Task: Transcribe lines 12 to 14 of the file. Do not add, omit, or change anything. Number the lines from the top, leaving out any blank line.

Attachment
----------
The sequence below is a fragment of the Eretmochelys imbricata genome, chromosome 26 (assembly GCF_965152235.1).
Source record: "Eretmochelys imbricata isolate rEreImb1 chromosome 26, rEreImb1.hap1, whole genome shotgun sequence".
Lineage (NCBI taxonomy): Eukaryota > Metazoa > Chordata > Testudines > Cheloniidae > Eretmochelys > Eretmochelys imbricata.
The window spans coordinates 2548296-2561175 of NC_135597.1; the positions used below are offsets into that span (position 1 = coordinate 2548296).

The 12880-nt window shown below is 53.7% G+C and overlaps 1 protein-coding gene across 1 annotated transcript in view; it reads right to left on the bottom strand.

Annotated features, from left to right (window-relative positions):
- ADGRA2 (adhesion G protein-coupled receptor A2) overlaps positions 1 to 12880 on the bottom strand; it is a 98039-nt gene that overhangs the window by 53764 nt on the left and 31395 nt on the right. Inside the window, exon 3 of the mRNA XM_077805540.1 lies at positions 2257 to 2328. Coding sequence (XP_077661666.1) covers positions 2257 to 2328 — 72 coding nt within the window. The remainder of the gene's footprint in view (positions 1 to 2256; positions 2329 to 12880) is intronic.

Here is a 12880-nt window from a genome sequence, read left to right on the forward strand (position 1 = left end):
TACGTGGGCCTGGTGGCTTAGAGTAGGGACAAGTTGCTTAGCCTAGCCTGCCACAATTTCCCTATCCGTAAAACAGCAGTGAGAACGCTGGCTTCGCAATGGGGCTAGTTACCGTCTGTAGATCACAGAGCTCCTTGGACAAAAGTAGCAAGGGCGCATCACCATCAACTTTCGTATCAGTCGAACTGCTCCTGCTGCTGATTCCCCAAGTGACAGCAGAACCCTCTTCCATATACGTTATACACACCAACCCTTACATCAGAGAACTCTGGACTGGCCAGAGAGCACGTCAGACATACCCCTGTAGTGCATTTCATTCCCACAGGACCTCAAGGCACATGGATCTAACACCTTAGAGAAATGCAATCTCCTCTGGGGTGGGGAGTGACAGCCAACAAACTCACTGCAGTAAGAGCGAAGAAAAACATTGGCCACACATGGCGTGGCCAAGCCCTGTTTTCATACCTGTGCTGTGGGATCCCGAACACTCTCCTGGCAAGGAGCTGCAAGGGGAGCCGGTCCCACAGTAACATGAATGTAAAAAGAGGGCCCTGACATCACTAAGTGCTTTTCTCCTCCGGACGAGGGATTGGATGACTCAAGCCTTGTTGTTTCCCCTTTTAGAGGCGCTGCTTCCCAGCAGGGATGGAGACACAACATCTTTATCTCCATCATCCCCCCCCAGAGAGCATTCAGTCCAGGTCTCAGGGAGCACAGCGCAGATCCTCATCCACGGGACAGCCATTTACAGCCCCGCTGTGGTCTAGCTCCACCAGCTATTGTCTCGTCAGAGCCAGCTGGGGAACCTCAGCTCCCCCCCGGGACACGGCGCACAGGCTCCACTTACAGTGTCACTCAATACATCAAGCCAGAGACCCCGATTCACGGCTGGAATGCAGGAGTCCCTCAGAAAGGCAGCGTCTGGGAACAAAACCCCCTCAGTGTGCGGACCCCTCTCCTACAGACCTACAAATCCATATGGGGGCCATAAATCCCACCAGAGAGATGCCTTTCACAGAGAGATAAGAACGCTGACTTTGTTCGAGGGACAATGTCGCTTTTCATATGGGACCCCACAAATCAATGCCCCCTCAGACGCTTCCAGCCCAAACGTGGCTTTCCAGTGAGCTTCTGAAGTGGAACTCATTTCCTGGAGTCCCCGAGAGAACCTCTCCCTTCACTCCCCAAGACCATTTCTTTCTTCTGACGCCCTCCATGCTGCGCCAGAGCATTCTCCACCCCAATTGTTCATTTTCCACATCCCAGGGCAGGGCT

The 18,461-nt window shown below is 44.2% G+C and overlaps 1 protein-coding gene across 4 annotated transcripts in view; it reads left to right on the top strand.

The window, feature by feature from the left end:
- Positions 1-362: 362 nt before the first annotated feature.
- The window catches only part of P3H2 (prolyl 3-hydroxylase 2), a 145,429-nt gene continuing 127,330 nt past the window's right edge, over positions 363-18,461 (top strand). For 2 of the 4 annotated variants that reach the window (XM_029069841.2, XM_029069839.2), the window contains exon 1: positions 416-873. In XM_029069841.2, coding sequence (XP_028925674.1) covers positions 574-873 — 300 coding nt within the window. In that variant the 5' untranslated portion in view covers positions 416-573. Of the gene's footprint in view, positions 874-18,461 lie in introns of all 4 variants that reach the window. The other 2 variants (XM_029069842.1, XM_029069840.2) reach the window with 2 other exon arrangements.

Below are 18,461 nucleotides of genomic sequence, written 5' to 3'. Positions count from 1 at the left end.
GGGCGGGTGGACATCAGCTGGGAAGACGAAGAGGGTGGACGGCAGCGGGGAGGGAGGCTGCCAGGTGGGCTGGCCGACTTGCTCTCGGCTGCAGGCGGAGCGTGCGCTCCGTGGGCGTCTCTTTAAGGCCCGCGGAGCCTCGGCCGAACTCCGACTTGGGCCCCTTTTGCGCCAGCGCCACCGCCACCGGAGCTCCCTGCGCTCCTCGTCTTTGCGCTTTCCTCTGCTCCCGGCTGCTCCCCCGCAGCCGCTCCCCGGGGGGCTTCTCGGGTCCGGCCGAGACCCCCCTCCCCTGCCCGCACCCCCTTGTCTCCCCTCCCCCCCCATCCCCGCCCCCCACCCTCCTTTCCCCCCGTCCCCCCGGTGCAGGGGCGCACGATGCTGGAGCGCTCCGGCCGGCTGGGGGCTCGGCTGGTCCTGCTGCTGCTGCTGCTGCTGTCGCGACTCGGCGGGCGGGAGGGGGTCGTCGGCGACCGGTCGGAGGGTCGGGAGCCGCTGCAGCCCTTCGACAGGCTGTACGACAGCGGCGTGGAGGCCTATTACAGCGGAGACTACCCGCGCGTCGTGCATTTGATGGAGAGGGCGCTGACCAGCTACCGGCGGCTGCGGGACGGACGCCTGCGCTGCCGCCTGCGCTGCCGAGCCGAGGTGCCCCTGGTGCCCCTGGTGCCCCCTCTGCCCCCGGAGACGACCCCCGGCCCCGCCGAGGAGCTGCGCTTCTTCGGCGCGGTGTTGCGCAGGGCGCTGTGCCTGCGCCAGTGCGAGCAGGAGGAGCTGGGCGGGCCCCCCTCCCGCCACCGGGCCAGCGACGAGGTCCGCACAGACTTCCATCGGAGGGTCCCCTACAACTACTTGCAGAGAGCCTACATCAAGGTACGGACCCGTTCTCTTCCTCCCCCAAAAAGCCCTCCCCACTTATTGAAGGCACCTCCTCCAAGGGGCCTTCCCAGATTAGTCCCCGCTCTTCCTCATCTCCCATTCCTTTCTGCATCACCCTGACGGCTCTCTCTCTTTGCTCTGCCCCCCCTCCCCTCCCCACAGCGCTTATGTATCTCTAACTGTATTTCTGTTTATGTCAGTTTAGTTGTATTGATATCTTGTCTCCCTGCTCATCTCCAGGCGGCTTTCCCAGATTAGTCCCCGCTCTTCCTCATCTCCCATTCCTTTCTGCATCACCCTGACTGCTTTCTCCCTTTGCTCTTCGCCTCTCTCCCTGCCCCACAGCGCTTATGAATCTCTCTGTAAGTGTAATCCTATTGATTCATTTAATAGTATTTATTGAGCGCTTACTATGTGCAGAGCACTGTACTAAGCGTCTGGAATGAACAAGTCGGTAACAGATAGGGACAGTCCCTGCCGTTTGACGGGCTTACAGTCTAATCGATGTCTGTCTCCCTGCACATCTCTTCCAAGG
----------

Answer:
- Positions 1-362: 362 nt before the first annotated feature.
- The window catches only part of P3H2 (prolyl 3-hydroxylase 2), a 145,429-nt gene continuing 127,330 nt past the window's right edge, over positions 363-18,461 (top strand). For 2 of the 4 annotated variants that reach the window (XM_029069841.2, XM_029069839.2), the window contains exon 1: positions 416-873. In XM_029069841.2, coding sequence (XP_028925674.1) covers positions 574-873 — 300 coding nt within the window. In that variant the 5' untranslated portion in view covers positions 416-573. Of the gene's footprint in view, positions 874-18,461 lie in introns of all 4 variants that reach the window. The other 2 variants (XM_029069842.1, XM_029069840.2) reach the window with 2 other exon arrangements.

Below are 18,461 nucleotides of genomic sequence, written 5' to 3'. Positions count from 1 at the left end.